In addition to the Visual Editing Software for the Apple II shown at Summer NAMM in '85, Ensoniq now have a similar package for the Commodore 64. They're also distributing a faster package for the Apple Macintosh written by the unlikely-sounding Blank Software of San Francisco.
Now to a machine which, though by no means new, certainly turned a lot of heads at Anaheim. The MIDI Bass is a small, innocent-looking box which, when attached to any velocity-sensitive MIDI keyboard, provides you with some truly remarkable sampled bass sounds. The unit comes with straight and slapped Fender Jazz, Plucked Upright and Minimoog Bass samples, in a package that reminds me of a cross between a digital drum machine and the Roland TB303 Bassline. You change sounds simply by inserting new EPROMs, and the MIDI Bass' manufacturers, 360 Systems, are offering a whole library of sounds ranging from Bowed Double Bass, through Steinberger, Rickenbacker, Stick and Eight-String Basses to Keyboard Bass notes taken from Rhodes and DX7 instruments. The chips cost $50 each.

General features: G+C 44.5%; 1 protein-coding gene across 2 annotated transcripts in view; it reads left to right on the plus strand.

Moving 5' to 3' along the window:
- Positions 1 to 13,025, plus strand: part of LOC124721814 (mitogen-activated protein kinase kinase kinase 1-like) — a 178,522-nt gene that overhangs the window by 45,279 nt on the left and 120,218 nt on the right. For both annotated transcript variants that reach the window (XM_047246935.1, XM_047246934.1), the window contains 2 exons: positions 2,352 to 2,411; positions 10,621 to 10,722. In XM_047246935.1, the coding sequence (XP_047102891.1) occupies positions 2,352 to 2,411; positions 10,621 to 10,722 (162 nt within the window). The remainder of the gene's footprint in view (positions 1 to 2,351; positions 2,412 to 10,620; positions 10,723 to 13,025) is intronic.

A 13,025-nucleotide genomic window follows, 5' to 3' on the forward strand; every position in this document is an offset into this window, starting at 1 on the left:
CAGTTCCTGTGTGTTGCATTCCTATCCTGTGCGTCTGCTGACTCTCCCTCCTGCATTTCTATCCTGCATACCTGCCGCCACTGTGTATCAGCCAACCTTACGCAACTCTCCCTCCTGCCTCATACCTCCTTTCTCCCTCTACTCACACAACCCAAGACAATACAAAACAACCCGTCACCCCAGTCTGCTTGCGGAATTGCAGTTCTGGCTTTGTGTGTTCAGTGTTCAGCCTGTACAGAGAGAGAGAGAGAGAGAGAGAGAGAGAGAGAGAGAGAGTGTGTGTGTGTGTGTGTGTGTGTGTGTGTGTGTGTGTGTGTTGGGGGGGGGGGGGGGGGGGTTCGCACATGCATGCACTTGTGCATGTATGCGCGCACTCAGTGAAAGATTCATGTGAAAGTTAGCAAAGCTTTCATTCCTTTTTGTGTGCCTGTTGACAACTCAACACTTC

Amazingly, the MIDI Bass has received little distribution in Europe, but a large shipment should have arrived in the UK by the time you read this.
Oberheim's new rack-mounting Matrix 6R looks like being a big seller in the States at its RRP of only $1299 (that's less than a grand in real money). However, it remains to be seen whether the UK price can be made as competitive. The keyboard-equipped version of what is, after all, one of the world's most versatile analogue synths, has suffered in some markets from a dollar-inflated price tag.